There is often a lament that country ‘X’ is not prepared to give you technology. It must be clearly understood that technology transfer is clear two way traffic- unless we have something to give, we will not get anything. A better way to generate new ideas was suggested by this author at a national seminar in IIT Delhi in Oct 2000. The armed forces should invite the final year students on visits to their establishments, experience the life of soldiers (sailors and airmen) and also see the equipment. Let them then carry out their final year projects on some new idea they generate. Given the brilliance of Indian mind, I am sure if implemented we would soon begin to generate cutting edge technology of our own.

Final words on the issue- two recent news items mirror the concerns that have been expressed earlier. A news report of July 5, 2010, quotes that the Indian Armed Forces have issued a global RFI (Request for Information) for procurement of UCAVs (unmanned combat aerial vehicles) on the lines of the American Predators5. I wish to share an experience with the readers- it was in 1979 while on a tour of Bangalore from Staff College that we were shown a drone or unarmed aerial vehicle under development- it is now 2010 and even 31 years after it yet to see the light of the day.6

Why can’t the IT majors, small engine manufacturer and ADA, (Aeronautical Development Agency) get together and mass produce the UCAV ? They need not have a range of 100s of Kms, and as a beginning could just have ability to drop grenades or simple bombs!


  1. Irvine William, ‘The Army of Indian Moghals: It’s Organization & Administration’, Luzac & Co, London, 1903. p. 194. Irvine desscribes how the peasants continued to till his land non-challantly, while nearby a momentous battle was being fought that decided the fate of his country. Sadly very little has changed as far this mindset is concerned.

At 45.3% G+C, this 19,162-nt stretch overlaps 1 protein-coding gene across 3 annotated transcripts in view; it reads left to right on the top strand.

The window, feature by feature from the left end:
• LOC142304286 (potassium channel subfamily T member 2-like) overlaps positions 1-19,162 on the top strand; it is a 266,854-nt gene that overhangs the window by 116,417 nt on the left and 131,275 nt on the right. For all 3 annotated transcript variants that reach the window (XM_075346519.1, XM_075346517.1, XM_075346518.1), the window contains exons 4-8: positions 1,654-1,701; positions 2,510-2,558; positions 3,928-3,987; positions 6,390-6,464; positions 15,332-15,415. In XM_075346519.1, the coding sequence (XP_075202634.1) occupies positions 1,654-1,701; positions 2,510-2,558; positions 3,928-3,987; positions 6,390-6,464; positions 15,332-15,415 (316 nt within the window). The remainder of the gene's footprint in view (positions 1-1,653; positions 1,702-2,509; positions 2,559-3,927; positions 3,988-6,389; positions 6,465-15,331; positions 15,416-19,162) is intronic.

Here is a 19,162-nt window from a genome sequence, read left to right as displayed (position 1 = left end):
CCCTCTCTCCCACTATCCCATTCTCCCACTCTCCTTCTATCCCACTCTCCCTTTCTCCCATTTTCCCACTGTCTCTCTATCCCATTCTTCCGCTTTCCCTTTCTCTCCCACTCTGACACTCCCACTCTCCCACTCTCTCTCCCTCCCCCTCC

2. Sen SN, ‘The Military System of the Marathas’ London, 1928. p 133
  3. Rajwade VK (Ed), ‘Sources of Maratha History Vol. II’ Bharat Itihas Sanshodhak Mandal, Pune 1900.
  4. Letter No 192. An account of battle of Panipat by Nana Fadnavis. These are original documents in Marathi.
  5. Prasad SN (Ed), ‘Historical Perspectives of Warfare in India Vol. X Part III’ Introduction, pp 41–42. Project of history of Indian science, Philosophy & Culture, Centre for Studies in Civilization Publication . New Delhi 2002.
  6. Kuhn Thomas S ‘The structure of Scientific Revolution’, University of Chicago, 1970.
  7. The Times of India, July 5, 2010, p. 7, Pune Edition quoting a report datelined New Delhi.
  8. The Times of India, July 6, 2010, p. 8, Pune Edition quoting a report datelined New Delhi. The Tejas LCA (light combat aircraft) is yet to be operational 27 years after the project was launched.
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The views expressed are of the author and do not necessarily represent the opinions or policies of the Indian Defence Review.

About the Author

Col Anil Athale

former Joint Director War History Division, Min of Defence. Currently co-ordinator of Pune based think tank 'Inpad' that is affiliated with Bharatiya Vidya Bhavan.  Also military historian and Kashmir watcher for last 28 years. He has authored book ‘Let the Jhelum Smile Again’ and ‘Nuclear Menace the Satyagraha Approach’ published in 1996, and ‘Quest for Peace: Studies in Insurgencies and Counterinsurgencies' as a Chatrapati Shivaji fellow of the USI.